A recent find was a set of painted dining chairs in the 18th-century Gustavian style, which she sourced from Swedish dealer Green Square Copenhagen. That gallery was also the source of a blue chest of drawers painted in the Gustavian manner that she installed in the bedroom of a recently completed family home in London’s Holland Park. The piece brings a time-worn charm to an otherwise contemporary scheme.
Heuman being Heuman, such historical discoveries are always arranged alongside pieces by the Swedish design company SVENSKT TENN and her most-loved designer, Josef Frank. A pioneer of Swedish Modernism, Frank created designs that she believes translate well across both historic and new interiors.
“His work is so refined, with a restrained simplicity that really speaks to me,” says Heuman. “I’m always on the lookout for original pieces from the forties and fifties.” Rare and highly sought after, these can bring just the right touch of modernity to a space.
Also on the designer’s wish list is the work of the Helsinki-born Paavo Tynell, whose ethereal 1930s lighting creations gracefully illuminated his native Finland.
Ultimately, it’s all about getting the right mix — which often equates to dispensing with the rules. “I like using things that aren’t meant to go together,” says Heuman. “That’s what creates visual interest.”
In furnishing a space, she will often deliberately select objects that contrast in age, style, tone or material. The trick, she says, is to embrace variation and, above all, trust your personal taste.
When it comes to decorative objects and accessories, Heuman is an instinctive shopper who’s frequently attracted to the quirky and unusual. “I can’t help myself,” she admits.
The downside of following your instincts is that you’re tempted to overlook the practicalities. Heuman advises carefully checking objects’ condition reports and measurements, asking sellers about delivery costs in advance of a purchase and, importantly, having a particular place in mind when buying large items. “Otherwise,” she warns, “things can just sit unused for years on end.”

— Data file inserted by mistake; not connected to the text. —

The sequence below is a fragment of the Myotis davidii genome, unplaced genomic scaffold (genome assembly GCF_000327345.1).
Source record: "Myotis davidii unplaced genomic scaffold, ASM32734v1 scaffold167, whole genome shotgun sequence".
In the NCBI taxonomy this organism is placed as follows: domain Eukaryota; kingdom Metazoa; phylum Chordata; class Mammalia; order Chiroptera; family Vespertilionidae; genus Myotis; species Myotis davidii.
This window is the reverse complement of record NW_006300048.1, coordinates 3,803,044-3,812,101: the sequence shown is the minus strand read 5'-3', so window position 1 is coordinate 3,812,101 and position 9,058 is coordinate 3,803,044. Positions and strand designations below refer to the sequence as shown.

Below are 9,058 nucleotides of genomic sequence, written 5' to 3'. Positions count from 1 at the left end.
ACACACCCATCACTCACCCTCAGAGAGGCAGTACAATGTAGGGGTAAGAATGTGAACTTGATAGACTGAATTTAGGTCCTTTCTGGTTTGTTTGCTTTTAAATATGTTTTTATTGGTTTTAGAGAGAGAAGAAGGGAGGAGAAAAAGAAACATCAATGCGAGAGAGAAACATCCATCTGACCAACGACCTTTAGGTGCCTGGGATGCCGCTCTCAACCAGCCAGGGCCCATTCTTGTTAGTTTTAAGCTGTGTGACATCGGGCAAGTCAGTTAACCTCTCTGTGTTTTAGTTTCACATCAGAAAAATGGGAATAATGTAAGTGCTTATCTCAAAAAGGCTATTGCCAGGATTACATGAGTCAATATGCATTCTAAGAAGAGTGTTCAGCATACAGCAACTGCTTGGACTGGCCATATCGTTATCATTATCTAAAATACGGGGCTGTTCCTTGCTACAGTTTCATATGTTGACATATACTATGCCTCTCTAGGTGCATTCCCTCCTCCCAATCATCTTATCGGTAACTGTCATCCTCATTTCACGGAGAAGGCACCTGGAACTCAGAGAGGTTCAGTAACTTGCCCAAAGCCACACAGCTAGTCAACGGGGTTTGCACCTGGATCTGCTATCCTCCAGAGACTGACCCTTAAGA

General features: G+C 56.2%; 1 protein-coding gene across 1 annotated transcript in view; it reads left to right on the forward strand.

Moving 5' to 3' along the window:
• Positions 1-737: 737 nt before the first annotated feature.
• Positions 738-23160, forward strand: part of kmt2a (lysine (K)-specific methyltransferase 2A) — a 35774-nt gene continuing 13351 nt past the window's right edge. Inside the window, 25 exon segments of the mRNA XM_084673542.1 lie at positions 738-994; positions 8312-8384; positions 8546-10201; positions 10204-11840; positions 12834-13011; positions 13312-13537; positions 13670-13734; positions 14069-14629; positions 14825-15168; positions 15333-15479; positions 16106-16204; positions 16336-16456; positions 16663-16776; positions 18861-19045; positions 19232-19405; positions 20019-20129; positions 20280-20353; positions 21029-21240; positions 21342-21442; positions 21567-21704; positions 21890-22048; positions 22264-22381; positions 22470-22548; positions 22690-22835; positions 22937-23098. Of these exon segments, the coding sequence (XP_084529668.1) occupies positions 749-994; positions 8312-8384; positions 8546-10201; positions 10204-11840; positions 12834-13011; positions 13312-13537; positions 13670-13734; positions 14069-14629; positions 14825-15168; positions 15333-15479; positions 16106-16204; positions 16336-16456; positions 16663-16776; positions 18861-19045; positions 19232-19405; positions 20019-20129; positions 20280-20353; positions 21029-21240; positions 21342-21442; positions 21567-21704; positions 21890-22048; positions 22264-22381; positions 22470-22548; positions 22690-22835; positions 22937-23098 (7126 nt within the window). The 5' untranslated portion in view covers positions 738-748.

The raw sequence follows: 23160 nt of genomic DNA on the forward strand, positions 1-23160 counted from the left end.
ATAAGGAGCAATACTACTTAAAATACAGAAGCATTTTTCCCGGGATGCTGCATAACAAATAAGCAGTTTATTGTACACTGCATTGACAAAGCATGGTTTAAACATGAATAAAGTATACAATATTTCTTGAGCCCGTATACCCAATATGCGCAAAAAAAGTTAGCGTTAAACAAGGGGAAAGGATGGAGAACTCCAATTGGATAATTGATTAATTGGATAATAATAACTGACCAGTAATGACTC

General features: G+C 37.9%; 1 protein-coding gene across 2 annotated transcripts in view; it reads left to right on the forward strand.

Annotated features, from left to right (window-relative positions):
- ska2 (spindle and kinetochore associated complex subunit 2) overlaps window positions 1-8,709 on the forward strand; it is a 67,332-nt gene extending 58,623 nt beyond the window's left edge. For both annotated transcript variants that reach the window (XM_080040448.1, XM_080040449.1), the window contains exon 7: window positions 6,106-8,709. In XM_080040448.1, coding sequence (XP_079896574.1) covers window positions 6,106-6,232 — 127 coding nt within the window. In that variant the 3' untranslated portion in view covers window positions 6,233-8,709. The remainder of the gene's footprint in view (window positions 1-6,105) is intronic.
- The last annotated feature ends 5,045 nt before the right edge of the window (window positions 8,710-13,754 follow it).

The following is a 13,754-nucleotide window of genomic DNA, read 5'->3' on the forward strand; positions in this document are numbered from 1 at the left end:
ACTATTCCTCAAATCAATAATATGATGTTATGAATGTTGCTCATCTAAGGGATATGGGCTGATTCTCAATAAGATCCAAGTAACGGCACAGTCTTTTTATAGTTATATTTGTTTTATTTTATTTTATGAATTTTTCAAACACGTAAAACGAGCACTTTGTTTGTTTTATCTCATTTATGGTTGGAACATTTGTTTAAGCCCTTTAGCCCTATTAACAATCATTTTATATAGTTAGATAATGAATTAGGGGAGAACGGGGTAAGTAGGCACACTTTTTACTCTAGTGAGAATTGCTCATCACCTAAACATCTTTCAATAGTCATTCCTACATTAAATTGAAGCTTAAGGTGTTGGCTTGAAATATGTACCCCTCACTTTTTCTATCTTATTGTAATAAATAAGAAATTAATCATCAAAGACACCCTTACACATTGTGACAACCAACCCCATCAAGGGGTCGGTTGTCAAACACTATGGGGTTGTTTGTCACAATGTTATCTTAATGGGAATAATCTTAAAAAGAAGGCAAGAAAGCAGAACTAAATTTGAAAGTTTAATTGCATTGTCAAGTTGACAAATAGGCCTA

Patience is essential for a successful search. Finding the perfect piece of furniture for a certain spot can often be a waiting game. And that can be tricky, particularly when it comes to meeting client schedules and managing expectations.
So, how do you know when you’ve got the right piece? In Heuman’s experience, when you see it, you get a visceral response. “Style-wise, you should feel excited by the item,” she says. “Be brave— but if in doubt, ask a friend.”
Heuman took a risk when she bought an antique banner from the former West African kingdom of Dahomey at a decorative arts fair a few years back. Bold and bright, it now hangs over the fireplace in the sitting room of her family home.
“It’s a completely unique and surprising find,” she says. “It’s not what I was planning at all, but it pulled the space together and ended up setting the tone for the entire house.”
The lesson: Make room for the unexpected, and with perseverance — and a little luck — interior magic happens.